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How To Complete a Total Loss Inventory List After a House Fire

Inventory Checklist

One of the most daunting tasks required in the claim process after losing your home to a fire is properly documenting your personal property to ensure you’re compensated fully for what you’ve lost. Completing a total loss inventory list is a high-stress task, and it must be done correctly so as not to leave settlement dollars on the table. Know going in that it will be messy, time-consuming, and require a lot of patience as you meticulously document the many possessions you’ve accumulated over a lifetime.

Make Sure it’s Safe

Before entering your fire-damaged home, get explicit permission from the fire department that it’s safe to enter. Wear protective gear, like a long-sleeved shirt, long pants, rugged close-toed shoes or boots, work gloves, a hard hat, safety glasses or goggles, and a certified face mask or respirator (marked NIOSH, N95, or P100) to prevent inhaling ash, soot, and other toxic materials.

Creating a total loss inventory requires going through your entire home/buildings, room by room, taking multiple photos/videos, and then creating a list of your items, noting the age, condition, and replacement cost value for each of your possessions.

One Room at a Time

  • Make a diagram of the house, labeling all the rooms. This will help jumpstart your memory about the contents of each room. Draw in large items like furniture and electronic items.
  • Start in one room. Place several smaller items on a flat surface, like a tabletop, and photograph them. Be sure you can see what's in the photos. Repeat the process until you've photographed everything in that room, then move on to the other rooms and do it all again until you’ve gone through everything.
  • Once all photographs have been taken, you can begin the arduous process of going through them and listing every item shown, making sure to include brand, age, quantity, cost, condition—be as specific as possible. Our free Personal Property Inventory Calculator can help you with this. Find it and tons of other valuable tools on our Resources page.
  • Note the price you paid for each item on your inventory. Wherever possible, include receipts for the original purchase of your property. If you don’t have receipts or they were destroyed, you may be able to get duplicates from the merchants. You can also research the valuation of similar items on the Internet. Be sure to note the cost to replace your damaged item with a new item of like kind and quality.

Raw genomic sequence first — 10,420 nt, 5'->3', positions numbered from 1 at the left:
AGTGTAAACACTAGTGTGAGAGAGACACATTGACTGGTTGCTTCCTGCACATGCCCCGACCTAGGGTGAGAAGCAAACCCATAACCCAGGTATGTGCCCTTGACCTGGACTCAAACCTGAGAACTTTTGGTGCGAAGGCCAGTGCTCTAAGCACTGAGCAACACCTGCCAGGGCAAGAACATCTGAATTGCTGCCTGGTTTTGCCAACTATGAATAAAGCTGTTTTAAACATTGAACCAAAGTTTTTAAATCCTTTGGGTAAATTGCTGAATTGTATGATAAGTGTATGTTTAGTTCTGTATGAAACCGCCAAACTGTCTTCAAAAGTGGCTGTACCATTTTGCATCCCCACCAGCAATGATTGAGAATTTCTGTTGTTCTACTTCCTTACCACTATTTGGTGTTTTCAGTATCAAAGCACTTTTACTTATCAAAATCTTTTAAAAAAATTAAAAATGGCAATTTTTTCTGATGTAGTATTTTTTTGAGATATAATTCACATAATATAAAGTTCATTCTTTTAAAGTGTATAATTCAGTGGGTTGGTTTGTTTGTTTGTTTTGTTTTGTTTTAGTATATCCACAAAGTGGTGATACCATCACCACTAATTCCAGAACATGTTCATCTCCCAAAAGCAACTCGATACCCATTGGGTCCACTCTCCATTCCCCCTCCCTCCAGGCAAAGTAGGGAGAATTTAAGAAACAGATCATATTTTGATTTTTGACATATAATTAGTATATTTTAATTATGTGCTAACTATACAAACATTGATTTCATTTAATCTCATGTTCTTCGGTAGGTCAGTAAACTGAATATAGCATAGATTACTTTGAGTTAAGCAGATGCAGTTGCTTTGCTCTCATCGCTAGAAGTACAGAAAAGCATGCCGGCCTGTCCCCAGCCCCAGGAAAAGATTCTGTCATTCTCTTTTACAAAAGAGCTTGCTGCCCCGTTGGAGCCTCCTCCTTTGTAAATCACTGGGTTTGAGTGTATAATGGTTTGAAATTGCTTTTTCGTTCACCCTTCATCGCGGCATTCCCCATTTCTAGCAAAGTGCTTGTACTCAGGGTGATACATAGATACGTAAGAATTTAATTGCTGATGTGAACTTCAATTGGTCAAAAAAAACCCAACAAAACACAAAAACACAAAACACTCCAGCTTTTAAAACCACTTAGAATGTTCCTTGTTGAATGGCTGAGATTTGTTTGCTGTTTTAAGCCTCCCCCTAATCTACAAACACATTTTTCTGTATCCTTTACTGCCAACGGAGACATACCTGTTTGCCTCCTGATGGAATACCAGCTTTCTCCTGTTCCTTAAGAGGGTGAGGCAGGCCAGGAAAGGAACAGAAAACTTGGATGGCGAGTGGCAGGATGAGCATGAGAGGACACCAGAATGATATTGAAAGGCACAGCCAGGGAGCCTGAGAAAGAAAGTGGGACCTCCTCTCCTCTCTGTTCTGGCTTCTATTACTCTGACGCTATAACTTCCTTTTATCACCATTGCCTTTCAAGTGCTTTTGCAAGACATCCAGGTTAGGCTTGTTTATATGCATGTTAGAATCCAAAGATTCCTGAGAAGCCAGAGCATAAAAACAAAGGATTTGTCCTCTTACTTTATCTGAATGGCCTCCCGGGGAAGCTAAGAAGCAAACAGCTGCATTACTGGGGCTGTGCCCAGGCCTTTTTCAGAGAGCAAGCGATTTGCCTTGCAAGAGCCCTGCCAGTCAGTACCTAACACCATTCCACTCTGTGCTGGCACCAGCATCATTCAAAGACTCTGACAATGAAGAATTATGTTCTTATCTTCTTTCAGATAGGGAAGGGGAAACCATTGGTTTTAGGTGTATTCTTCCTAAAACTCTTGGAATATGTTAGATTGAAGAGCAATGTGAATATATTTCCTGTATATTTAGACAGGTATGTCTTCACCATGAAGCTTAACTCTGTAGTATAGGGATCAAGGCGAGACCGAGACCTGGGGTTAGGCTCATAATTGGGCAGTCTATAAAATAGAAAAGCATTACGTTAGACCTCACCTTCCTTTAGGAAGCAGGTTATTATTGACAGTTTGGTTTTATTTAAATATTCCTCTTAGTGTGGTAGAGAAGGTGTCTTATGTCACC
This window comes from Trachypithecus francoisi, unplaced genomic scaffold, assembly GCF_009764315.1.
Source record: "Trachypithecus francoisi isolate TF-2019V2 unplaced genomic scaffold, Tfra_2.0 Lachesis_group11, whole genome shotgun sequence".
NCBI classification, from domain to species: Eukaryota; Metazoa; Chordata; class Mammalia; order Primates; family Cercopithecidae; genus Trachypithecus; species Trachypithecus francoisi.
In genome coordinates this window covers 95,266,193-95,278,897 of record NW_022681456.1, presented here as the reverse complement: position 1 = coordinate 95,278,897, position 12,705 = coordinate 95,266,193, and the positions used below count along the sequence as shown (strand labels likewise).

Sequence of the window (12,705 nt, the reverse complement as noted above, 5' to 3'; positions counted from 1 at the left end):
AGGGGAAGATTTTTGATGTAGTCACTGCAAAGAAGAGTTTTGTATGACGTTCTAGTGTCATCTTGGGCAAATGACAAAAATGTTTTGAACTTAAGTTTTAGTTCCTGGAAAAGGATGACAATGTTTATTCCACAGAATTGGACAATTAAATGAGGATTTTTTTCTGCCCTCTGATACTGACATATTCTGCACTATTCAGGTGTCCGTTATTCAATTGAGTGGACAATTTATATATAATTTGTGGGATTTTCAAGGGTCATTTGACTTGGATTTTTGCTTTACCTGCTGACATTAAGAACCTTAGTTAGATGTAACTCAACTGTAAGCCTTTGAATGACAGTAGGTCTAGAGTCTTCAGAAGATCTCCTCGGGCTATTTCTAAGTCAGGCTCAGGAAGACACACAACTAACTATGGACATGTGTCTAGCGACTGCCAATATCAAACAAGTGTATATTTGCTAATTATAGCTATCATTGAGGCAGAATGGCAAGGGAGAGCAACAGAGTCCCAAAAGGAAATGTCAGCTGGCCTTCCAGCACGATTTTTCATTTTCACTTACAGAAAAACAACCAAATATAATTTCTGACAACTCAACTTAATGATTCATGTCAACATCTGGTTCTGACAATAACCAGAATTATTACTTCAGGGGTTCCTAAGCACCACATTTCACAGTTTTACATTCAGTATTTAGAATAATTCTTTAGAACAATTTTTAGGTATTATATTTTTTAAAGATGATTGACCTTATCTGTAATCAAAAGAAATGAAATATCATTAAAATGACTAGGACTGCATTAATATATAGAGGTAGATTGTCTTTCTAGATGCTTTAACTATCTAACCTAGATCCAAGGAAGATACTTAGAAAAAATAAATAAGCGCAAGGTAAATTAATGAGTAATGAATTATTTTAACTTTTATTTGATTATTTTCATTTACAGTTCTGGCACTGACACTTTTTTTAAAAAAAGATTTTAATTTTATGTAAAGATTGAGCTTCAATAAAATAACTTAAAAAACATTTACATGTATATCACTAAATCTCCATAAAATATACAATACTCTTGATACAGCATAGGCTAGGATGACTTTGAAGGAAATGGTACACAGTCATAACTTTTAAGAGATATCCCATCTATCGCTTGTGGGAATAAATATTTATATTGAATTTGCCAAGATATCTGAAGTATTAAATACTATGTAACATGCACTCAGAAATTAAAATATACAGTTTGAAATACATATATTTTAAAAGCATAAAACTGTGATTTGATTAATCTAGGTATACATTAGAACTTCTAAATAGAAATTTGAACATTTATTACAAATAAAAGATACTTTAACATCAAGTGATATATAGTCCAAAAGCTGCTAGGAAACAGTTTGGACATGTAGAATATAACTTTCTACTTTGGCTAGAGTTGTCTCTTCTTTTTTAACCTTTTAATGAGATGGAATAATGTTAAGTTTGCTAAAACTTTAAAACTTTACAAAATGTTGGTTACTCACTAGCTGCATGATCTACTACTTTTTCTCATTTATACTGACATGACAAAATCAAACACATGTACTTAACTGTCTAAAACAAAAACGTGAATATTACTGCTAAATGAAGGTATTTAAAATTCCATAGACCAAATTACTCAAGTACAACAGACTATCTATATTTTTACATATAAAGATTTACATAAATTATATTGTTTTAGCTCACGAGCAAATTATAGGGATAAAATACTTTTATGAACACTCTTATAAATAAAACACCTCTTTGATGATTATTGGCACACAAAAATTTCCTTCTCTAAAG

Another helpful idea is to visit a department store website and use its wedding registry tool to recreate a list of items you lost in the fire. If the specific item you lost is not available, list the most similar ones. You can also download a price-scanning app, and scan the items that were damaged to create a list of new items and prices.

Assign Replacement Cost Values to Your Personal Items

As there are literally thousands of personal property items to be replaced, you need to be meticulous and organized as you create your total loss inventory list. Some policies provide Replacement Cost Value (RCV) coverage for damaged personal property, but carriers make their insureds jump through some hoops to get fully reimbursed. While confusing to many policyholders, the process ensures your items are replaced in a way that protects the insurance company from overpaying.

As you conduct your inventory, go into as much detail as you can, providing receipts and photos whenever possible, and assigning a replacement cost value to each item. Note that the insurance company's adjuster will depreciate each item based on age, condition, and wear & tear, reducing everything to an Actual Cash Value (ACV) amount (which is negotiable). Your carrier will withhold the depreciated amount until you prove you replaced a given item.

Save all invoices and receipts, so you can submit them for reimbursement.

We Can Help

Creating a total loss inventory is a lot to handle and can be overwhelming. Miller Public Adjusters has extensive experience inventorying damaged/destroyed personal property that will save you time, hassle, and best of all, be done correctly to make sure your assets are fully valued. We will be your advocate, guide through the aftermath of your house fire, and ensure you get every penny you’re entitled to under the terms of your homeowners insurance policy.

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David Miller
David Miller
Thank you for visiting us. My name is David Miller, and I know what it means to have to fight with your insurance carrier just to get fair payment for your property damage claim. My family suffered a total loss house fire that took nearly two very stressful years to settle. Since, I combined my experience in construction with my expertise in contract language to create Miller Public Adjusters. We work exclusively for policyholders. Please feel free to comment, ask questions, and let us know how we can help.

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